Mosquitoes will soon be out and about

From The Record-Bee
May 1, 2018

Spring is mosquito time in Lake County and while this year’s mosquito problem is predicted to be less than last year’s when water left over from the winter floods was everywhere, you can still take a few precautions to reduce their number.

Backyard pools are breeding grounds for several species of mosquitoes. The good news is that the county’s mosquito population can be controlled. Lake County Vector Control has several methods of controlling the insects and they are free to the county’s residents. Two of the most popular are providing mosquito fish and spraying insecticides in mosquito-infested areas.

Only the female mosquito can bite and she does so to obtain blood from the victim, which allows her to produce eggs. The female mosquito has a mouth part called a proboscis, which is like a hypodermic needle. She pierces the skin of the victim and probes around until she locates a capillary, and then she sucks the blood. She also injects some of her saliva, which stops the blood from clogging. This is the point where she can transmit a disease directly into the victim.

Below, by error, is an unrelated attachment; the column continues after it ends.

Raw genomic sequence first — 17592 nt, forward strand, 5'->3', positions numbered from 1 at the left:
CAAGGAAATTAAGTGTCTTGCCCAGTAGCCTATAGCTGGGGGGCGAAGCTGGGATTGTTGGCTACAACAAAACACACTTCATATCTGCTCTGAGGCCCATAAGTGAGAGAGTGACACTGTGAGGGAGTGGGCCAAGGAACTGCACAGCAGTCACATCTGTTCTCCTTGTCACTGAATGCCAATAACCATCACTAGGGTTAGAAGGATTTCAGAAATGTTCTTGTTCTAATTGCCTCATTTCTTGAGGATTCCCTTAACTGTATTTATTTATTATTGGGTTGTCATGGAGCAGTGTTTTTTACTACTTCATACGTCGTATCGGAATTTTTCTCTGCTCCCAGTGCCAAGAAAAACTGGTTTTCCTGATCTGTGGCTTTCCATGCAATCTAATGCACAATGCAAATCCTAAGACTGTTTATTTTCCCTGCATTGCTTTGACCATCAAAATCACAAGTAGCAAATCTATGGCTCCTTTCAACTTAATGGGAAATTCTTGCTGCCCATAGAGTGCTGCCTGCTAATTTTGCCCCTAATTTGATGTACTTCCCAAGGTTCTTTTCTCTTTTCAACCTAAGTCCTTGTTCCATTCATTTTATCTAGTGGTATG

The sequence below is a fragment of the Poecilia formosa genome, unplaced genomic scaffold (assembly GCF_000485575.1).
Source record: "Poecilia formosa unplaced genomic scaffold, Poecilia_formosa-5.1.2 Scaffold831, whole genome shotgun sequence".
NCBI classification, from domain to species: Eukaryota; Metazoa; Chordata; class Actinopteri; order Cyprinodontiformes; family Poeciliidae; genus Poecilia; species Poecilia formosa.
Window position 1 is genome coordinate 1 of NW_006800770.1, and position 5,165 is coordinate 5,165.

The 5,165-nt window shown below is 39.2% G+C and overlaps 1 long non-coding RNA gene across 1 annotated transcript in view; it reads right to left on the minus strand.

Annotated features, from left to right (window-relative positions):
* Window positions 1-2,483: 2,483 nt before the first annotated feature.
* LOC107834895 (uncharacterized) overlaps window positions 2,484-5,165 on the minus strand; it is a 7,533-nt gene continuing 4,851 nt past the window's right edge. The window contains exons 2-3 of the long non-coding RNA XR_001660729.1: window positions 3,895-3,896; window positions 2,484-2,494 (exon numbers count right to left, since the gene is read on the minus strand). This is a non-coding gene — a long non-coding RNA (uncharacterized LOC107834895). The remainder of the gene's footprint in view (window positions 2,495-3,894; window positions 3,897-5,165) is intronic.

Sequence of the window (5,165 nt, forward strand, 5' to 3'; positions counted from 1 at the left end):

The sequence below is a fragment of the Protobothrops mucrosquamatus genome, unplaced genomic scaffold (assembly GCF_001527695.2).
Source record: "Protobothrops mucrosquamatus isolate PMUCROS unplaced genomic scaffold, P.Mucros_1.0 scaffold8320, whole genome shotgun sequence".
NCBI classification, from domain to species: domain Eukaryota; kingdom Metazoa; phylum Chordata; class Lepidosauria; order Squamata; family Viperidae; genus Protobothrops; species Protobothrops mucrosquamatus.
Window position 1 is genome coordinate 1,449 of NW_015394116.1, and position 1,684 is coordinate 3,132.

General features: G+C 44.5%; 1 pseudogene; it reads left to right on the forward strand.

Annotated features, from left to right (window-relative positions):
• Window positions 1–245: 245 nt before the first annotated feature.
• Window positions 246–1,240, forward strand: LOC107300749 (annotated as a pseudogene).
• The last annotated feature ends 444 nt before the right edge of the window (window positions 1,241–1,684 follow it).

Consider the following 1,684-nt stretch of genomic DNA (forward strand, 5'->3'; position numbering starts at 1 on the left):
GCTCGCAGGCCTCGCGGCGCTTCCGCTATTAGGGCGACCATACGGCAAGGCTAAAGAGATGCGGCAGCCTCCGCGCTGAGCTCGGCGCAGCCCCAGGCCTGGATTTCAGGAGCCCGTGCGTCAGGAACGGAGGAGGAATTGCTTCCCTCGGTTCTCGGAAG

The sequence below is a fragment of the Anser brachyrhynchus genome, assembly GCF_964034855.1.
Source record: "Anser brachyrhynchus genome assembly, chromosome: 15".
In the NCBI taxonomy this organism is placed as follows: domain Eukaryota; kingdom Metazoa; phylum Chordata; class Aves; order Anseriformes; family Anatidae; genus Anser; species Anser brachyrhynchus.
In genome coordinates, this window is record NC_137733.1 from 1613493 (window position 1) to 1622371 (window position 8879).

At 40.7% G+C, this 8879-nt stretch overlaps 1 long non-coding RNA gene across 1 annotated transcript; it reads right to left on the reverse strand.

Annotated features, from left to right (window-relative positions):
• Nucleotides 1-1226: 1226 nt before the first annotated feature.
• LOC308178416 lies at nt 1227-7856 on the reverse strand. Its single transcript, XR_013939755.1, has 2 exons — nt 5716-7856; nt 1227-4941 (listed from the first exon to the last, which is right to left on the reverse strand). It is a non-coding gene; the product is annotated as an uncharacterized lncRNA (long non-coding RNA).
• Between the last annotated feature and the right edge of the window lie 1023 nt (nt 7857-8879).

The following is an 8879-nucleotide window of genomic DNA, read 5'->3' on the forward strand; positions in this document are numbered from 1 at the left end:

The male doesn’t bite. There are also only a few species of mosquitoes that present a problem for humans. Depending on the species, mosquito eggs are laid singly or in rafts either on the water’s surface or on something solid that will eventually be under water. A female mosquito deposits 50-200 eggs. In the summer, the eggs can hatch into larvae in two to three days. Only unmoving water with organic material can support developing mosquito larvae, so females lay their eggs in tree holes that fill with rainwater, in tide water pools or salt marshes, in sewage effluent ponds, in irrigated pastures, in rainwater ponds or in horse troughs. Mosquitoes also will lay eggs in backyard habitats such as unmaintained swimming pools. Any container that holds water continually for a week may be a suitable habitat for a female to lay her eggs, even pet dishes and overflow reservoirs beneath potted plants.

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